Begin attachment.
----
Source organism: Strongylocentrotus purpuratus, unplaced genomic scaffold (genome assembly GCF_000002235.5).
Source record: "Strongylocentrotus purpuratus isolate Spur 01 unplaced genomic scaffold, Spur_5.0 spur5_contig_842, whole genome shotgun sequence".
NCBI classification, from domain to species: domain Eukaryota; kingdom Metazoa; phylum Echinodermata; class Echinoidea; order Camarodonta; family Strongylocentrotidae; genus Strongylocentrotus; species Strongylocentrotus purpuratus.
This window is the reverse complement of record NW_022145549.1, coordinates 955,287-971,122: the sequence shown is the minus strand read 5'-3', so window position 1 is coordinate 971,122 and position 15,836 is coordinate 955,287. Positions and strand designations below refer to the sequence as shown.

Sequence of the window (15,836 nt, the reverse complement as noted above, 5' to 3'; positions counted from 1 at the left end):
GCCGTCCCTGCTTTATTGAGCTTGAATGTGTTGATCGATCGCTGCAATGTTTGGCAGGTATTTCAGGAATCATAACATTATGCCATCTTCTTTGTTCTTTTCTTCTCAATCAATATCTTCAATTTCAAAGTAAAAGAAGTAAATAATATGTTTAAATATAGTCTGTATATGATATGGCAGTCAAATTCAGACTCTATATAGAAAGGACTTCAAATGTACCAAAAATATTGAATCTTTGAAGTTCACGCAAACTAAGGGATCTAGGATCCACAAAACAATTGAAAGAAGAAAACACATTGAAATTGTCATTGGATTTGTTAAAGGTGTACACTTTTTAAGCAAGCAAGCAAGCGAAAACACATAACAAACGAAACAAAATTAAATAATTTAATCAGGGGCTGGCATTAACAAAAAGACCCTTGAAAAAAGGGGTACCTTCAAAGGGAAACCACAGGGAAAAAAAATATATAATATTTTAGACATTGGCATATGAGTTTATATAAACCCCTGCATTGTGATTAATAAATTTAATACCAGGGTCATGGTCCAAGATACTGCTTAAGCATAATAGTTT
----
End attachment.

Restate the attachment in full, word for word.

Source organism: Strongylocentrotus purpuratus, unplaced genomic scaffold (genome assembly GCF_000002235.5).
Source record: "Strongylocentrotus purpuratus isolate Spur 01 unplaced genomic scaffold, Spur_5.0 spur5_contig_842, whole genome shotgun sequence".
NCBI classification, from domain to species: domain Eukaryota; kingdom Metazoa; phylum Echinodermata; class Echinoidea; order Camarodonta; family Strongylocentrotidae; genus Strongylocentrotus; species Strongylocentrotus purpuratus.
This window is the reverse complement of record NW_022145549.1, coordinates 955,287-971,122: the sequence shown is the minus strand read 5'-3', so window position 1 is coordinate 971,122 and position 15,836 is coordinate 955,287. Positions and strand designations below refer to the sequence as shown.

Sequence of the window (15,836 nt, the reverse complement as noted above, 5' to 3'; positions counted from 1 at the left end):
GCCGTCCCTGCTTTATTGAGCTTGAATGTGTTGATCGATCGCTGCAATGTTTGGCAGGTATTTCAGGAATCATAACATTATGCCATCTTCTTTGTTCTTTTCTTCTCAATCAATATCTTCAATTTCAAAGTAAAAGAAGTAAATAATATGTTTAAATATAGTCTGTATATGATATGGCAGTCAAATTCAGACTCTATATAGAAAGGACTTCAAATGTACCAAAAATATTGAATCTTTGAAGTTCACGCAAACTAAGGGATCTAGGATCCACAAAACAATTGAAAGAAGAAAACACATTGAAATTGTCATTGGATTTGTTAAAGGTGTACACTTTTTAAGCAAGCAAGCAAGCGAAAACACATAACAAACGAAACAAAATTAAATAATTTAATCAGGGGCTGGCATTAACAAAAAGACCCTTGAAAAAAGGGGTACCTTCAAAGGGAAACCACAGGGAAAAAAAATATATAATATTTTAGACATTGGCATATGAGTTTATATAAACCCCTGCATTGTGATTAATAAATTTAATACCAGGGTCATGGTCCAAGATACTGCTTAAGCATAATAGTTT